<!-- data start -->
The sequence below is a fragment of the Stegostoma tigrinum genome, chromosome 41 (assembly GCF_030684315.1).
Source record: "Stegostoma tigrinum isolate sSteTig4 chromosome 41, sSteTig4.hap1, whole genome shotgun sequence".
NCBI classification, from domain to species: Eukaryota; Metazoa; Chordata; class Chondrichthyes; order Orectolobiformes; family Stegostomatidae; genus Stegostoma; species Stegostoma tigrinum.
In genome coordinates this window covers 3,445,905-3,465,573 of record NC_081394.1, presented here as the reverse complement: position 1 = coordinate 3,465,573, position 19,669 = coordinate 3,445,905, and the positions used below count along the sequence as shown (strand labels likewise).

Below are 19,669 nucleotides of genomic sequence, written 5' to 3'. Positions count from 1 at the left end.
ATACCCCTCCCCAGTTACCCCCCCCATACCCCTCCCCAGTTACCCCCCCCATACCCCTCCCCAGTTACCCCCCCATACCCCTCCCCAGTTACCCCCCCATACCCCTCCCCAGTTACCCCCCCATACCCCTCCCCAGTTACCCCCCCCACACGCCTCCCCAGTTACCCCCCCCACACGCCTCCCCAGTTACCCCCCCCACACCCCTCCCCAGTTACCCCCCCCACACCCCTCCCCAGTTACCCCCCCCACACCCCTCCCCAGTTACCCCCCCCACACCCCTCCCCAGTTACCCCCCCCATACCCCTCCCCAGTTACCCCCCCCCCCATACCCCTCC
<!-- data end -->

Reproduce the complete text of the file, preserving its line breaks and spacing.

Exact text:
The sequence below is a fragment of the Stegostoma tigrinum genome, chromosome 41 (assembly GCF_030684315.1).
Source record: "Stegostoma tigrinum isolate sSteTig4 chromosome 41, sSteTig4.hap1, whole genome shotgun sequence".
NCBI classification, from domain to species: Eukaryota; Metazoa; Chordata; class Chondrichthyes; order Orectolobiformes; family Stegostomatidae; genus Stegostoma; species Stegostoma tigrinum.
In genome coordinates this window covers 3,445,905-3,465,573 of record NC_081394.1, presented here as the reverse complement: position 1 = coordinate 3,465,573, position 19,669 = coordinate 3,445,905, and the positions used below count along the sequence as shown (strand labels likewise).

Below are 19,669 nucleotides of genomic sequence, written 5' to 3'. Positions count from 1 at the left end.
ATACCCCTCCCCAGTTACCCCCCCCATACCCCTCCCCAGTTACCCCCCCCATACCCCTCCCCAGTTACCCCCCCATACCCCTCCCCAGTTACCCCCCCATACCCCTCCCCAGTTACCCCCCCATACCCCTCCCCAGTTACCCCCCCCACACGCCTCCCCAGTTACCCCCCCCACACGCCTCCCCAGTTACCCCCCCCACACCCCTCCCCAGTTACCCCCCCCACACCCCTCCCCAGTTACCCCCCCCACACCCCTCCCCAGTTACCCCCCCCACACCCCTCCCCAGTTACCCCCCCCATACCCCTCCCCAGTTACCCCCCCCCCCATACCCCTCC